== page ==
Reading time ( words)
Whether from regular use, overuse or abuse, every device is bound to develop cracks at some point. That’s just the nature of things.
Cracks can be especially dangerous, though, when working with biomedical devices that can mean life or death to a patient.
A new study from a Binghamton University research team uses the topography of human skin as a model not for preventing cracks but for directing them in the best way possible to avoid critical components and make repairs easy.
The study, published Sept. 17 in the journal Scientific Reports, is led by Guy German, an associate professor for biomedical engineering in the Thomas J. Watson School of Engineering and Applied Science, and PhD student Christopher Maiorana.
For the study, Maiorana engineered a series of single-layer and dual-layer membranes from silicone-based polydimethylsiloxane (PDMS), an inert and nontoxic material used in biomedical research. Embedded into the layers are tiny channels meant to guide any cracks that form – which, when part of a biomedical device, would give more control over how the cracks form. Potential damage could go around critical areas of flexible electronics, for instance, increasing its functional lifespan.
“In this relatively new field of hyperelastic materials—materials that can really stretch—there’s been a lot of work, but not in the area of fracture control,” German said. “Fracture control has only been explored in more brittle materials.”
What’s particularly important, Maiorana and German said, is having PDMS as the basis for the flexible membrane, since it is known for its wide variety of uses. The study also integrates other common materials.
“We do it without using any exotic material,” Maiorana said. “We’re not inventing some new metal or ceramic. We’re using rubber or modifying normal glass to do these things. We’ve taken this really basic idea and made it functional.”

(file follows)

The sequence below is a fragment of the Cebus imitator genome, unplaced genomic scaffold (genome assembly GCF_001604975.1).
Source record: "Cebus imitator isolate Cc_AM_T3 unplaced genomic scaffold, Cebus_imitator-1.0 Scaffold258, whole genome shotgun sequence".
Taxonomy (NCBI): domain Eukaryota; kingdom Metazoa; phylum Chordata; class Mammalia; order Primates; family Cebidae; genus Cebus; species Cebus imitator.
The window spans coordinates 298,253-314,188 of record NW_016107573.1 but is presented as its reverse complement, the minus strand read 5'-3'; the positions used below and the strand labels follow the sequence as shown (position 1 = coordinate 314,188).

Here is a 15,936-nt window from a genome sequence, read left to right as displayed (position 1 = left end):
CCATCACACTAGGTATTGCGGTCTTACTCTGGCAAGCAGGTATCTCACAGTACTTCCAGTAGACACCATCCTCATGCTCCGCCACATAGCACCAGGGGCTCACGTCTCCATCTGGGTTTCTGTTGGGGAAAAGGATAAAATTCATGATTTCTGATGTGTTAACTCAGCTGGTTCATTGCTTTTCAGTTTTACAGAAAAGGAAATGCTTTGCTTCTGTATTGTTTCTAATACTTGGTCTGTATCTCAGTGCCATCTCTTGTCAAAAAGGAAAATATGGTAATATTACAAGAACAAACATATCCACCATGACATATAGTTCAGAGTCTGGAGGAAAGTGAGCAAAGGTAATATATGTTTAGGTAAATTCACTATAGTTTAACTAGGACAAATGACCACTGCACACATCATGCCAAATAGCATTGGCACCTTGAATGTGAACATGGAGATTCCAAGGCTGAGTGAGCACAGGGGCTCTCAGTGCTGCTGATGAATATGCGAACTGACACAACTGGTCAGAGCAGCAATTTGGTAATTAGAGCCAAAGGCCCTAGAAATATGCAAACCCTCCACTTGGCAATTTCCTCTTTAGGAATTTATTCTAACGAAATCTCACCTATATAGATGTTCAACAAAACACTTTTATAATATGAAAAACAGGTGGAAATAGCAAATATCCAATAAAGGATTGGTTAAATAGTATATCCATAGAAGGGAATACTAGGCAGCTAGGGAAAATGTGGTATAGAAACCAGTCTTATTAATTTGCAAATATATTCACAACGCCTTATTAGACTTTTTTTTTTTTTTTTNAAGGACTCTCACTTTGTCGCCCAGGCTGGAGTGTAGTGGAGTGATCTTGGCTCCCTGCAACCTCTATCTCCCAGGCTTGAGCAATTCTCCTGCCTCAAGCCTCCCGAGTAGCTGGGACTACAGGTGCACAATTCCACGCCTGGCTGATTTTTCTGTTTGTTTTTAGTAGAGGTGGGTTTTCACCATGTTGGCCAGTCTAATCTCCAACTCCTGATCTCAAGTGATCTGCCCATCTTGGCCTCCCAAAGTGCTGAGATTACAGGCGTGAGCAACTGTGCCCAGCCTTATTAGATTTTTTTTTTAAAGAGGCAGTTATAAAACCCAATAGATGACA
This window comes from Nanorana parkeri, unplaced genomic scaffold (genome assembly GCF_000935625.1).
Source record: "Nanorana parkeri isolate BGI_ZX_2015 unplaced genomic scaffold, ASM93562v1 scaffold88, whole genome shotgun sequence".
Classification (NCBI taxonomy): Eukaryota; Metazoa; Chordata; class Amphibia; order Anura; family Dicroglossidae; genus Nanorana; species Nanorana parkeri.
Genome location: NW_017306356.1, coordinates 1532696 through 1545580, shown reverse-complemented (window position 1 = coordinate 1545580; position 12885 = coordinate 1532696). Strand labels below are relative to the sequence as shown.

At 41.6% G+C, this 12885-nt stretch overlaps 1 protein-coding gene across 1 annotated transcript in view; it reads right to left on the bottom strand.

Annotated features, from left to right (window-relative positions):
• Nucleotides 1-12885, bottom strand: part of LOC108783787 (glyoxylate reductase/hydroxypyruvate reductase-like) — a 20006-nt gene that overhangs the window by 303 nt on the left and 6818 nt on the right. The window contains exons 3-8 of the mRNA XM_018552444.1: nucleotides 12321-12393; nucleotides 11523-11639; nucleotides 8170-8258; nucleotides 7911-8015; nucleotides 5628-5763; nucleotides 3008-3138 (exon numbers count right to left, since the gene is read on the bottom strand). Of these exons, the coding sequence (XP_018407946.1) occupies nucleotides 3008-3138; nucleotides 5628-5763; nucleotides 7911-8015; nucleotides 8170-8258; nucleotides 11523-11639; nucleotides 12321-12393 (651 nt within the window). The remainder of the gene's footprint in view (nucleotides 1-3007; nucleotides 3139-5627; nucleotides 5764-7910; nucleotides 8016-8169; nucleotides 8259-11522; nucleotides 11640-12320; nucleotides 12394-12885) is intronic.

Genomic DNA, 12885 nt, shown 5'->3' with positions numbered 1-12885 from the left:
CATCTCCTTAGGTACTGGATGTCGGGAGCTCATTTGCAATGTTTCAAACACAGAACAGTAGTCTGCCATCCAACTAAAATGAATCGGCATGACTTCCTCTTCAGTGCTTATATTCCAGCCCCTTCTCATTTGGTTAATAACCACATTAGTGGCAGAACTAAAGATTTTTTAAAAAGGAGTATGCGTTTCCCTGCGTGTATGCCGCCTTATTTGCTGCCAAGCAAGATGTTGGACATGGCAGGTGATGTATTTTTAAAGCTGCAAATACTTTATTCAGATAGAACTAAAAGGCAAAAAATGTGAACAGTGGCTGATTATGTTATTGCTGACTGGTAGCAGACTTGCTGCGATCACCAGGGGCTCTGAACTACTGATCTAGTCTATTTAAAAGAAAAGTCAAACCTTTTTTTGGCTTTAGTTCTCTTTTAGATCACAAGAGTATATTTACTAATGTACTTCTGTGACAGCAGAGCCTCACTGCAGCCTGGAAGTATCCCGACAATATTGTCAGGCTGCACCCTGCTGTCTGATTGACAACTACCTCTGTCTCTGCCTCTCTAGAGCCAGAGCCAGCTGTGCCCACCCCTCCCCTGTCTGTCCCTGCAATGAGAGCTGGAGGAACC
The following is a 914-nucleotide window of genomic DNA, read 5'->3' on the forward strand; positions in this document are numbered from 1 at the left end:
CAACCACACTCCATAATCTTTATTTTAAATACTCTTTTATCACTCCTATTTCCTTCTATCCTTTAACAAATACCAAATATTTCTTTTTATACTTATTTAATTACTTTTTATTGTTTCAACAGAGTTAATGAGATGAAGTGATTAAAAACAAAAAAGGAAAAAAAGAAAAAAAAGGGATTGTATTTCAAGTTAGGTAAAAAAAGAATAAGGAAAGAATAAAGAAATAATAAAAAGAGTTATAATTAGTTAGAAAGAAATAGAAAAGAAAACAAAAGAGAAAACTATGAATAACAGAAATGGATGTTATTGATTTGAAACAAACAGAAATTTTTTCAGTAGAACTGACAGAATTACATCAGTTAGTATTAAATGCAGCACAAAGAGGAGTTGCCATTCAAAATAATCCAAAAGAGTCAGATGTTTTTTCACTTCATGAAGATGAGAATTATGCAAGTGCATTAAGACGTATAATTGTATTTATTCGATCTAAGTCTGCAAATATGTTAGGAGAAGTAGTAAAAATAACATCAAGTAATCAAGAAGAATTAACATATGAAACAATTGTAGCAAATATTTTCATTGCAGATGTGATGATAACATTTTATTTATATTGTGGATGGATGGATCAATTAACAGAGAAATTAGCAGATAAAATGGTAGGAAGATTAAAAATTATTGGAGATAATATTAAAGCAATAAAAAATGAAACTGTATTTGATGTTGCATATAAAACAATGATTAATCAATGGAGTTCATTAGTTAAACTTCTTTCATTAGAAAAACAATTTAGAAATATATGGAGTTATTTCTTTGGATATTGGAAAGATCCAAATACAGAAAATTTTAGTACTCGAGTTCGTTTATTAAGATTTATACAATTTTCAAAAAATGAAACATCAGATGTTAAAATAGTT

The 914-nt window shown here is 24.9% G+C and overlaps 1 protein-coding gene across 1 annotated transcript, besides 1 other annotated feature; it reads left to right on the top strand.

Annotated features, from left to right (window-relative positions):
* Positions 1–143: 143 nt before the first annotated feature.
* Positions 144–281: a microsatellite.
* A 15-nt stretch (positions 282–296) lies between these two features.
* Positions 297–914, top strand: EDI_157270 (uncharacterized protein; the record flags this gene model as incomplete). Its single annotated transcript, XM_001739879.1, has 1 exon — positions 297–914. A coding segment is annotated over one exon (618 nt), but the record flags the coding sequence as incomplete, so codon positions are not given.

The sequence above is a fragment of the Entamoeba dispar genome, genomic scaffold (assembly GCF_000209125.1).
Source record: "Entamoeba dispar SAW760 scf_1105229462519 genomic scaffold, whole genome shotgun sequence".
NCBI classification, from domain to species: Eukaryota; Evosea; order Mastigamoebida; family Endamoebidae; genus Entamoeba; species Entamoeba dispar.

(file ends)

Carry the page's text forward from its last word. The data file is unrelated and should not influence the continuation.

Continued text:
German’s ongoing research on human skin made him realize that the outermost layer—known as the stratum corneum—exhibits a network of v-shaped topographical microchannels that appear to be capable of guiding fractures to the skin.
This study began with the idea of recreating this effect in nonbiological materials. Previous attempts to direct microcracks have utilized more solid means, such as copper films around the most sensitive parts of flexible electronics components.
“Even though this membrane looks and feels exactly like a normal, boring membrane,” he said, “you stretch it and you can get cracks to deviate at 45-degree angles away from where it ordinarily would have cracked. I think it’s pretty cool.”
Because of the long fabrication period for the membranes, Maiorana often would spend a week to produce one and then tear it apart in a matter of seconds—only to start all over again with the next one. He credited the increasing precision of additive manufacturing and its ability to print ever-smaller features for making the production of the membranes possible.
“Chris was designing his own fabrication systems to make these substrates,” German said, “because he had to 3-D print a mold and then use this clever system to control the depth of these canyons in the substrate. It’s really technically challenging.”
Maiorana added: “There is a certain level of art to it. You think there’s an entire scientific process, and there is, but part of it is that you’ve done this process before and you know what it’s supposed to look like.”
This study, German said, furthers the quest of biomedical engineers to learn from what nature has already perfected. “It doesn’t matter how good an engineer you are—evolution thought of it first,” he said. “Evolution always wins.”